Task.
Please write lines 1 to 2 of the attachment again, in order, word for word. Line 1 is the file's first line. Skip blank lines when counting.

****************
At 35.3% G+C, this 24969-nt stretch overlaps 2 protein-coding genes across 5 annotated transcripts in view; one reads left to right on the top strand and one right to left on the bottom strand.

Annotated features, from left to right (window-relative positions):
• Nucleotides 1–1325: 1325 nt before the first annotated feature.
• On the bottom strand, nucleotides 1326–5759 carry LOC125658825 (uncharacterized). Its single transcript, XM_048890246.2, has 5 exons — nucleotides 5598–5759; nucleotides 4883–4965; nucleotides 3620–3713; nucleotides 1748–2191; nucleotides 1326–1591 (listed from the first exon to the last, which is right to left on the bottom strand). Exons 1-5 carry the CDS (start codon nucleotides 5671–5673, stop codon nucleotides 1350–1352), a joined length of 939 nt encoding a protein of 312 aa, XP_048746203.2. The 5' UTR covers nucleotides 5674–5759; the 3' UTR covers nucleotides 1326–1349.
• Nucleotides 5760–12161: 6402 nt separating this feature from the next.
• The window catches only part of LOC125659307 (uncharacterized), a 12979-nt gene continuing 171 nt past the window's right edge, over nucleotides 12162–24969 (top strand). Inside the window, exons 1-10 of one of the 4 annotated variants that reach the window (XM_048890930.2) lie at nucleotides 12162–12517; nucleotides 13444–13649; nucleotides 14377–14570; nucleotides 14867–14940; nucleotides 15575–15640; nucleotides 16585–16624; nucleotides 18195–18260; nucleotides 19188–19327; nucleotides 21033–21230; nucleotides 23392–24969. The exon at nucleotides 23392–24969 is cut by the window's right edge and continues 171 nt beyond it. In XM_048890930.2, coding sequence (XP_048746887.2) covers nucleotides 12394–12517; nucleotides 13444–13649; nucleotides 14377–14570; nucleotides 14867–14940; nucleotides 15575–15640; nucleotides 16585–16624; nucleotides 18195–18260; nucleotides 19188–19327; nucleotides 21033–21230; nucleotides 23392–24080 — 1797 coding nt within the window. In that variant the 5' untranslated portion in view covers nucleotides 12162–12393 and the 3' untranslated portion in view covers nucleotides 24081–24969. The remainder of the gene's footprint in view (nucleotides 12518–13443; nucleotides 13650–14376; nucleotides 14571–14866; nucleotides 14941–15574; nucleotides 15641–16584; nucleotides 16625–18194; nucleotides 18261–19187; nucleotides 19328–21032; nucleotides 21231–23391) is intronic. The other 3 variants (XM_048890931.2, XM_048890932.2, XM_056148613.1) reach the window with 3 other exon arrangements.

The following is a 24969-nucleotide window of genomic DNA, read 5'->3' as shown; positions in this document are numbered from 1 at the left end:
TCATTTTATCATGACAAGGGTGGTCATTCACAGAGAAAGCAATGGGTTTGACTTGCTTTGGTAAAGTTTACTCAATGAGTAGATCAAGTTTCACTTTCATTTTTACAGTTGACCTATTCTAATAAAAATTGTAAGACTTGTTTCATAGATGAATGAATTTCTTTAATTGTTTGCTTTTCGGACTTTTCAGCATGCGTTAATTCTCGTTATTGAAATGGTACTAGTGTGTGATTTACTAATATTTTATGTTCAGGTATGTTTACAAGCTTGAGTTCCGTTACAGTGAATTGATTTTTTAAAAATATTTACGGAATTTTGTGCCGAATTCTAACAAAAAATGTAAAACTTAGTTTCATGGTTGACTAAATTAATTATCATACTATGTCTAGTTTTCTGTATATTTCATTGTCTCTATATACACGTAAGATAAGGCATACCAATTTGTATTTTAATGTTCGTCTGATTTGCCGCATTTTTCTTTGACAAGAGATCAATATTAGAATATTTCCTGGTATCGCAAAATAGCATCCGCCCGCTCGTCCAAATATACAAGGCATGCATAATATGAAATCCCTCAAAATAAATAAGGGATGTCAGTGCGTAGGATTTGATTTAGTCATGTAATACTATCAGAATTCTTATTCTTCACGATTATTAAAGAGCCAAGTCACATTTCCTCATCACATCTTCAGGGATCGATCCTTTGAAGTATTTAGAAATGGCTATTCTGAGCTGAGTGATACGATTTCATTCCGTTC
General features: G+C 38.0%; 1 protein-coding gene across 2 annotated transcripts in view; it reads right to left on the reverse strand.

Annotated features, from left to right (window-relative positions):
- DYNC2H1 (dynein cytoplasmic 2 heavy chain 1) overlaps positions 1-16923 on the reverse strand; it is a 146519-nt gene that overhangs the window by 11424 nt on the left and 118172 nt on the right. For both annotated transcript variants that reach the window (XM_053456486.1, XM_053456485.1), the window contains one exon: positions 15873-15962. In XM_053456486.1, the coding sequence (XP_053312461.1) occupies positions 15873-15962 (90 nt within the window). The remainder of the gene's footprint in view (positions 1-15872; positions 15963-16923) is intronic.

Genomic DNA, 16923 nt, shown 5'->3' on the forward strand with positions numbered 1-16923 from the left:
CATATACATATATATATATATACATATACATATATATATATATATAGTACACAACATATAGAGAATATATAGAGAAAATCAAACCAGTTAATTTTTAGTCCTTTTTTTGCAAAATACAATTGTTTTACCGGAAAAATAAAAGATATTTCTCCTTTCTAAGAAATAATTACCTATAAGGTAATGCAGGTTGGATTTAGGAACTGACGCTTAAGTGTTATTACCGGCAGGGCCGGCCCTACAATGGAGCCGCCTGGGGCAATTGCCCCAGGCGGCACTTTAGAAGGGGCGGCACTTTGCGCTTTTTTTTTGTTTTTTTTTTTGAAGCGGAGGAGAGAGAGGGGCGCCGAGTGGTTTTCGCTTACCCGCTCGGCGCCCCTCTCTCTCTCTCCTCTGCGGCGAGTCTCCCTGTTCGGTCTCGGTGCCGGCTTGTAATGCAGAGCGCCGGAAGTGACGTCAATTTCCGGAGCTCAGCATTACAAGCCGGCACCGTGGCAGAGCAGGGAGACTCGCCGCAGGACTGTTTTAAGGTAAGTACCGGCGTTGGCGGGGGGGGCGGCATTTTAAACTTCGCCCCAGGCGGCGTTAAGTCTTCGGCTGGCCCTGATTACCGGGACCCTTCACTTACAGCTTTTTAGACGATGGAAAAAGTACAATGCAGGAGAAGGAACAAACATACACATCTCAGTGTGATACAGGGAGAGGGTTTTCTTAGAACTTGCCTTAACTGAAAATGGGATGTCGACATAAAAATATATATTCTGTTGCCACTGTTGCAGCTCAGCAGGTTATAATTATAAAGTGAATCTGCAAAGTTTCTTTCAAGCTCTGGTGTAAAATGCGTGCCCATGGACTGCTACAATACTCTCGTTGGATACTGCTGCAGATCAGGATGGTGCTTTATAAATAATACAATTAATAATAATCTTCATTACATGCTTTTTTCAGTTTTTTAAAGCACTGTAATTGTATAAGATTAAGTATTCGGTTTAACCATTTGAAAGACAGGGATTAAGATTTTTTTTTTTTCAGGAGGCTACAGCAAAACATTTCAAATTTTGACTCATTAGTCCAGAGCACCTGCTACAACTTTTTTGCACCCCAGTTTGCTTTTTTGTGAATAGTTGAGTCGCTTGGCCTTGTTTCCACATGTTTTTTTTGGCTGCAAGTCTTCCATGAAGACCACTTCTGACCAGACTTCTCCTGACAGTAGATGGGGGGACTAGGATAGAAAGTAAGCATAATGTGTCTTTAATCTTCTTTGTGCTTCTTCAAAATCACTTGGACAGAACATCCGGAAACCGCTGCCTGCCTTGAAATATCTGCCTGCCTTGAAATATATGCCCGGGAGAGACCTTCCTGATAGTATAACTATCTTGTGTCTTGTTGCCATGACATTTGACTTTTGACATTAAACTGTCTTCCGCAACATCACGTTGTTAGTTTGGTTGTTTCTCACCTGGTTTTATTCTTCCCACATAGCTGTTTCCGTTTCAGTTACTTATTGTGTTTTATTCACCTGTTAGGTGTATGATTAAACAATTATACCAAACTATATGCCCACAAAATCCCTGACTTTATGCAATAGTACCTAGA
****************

At 35.3% G+C, this 24969-nt stretch overlaps 2 protein-coding genes across 5 annotated transcripts in view; one reads left to right on the top strand and one right to left on the bottom strand.

Annotated features, from left to right (window-relative positions):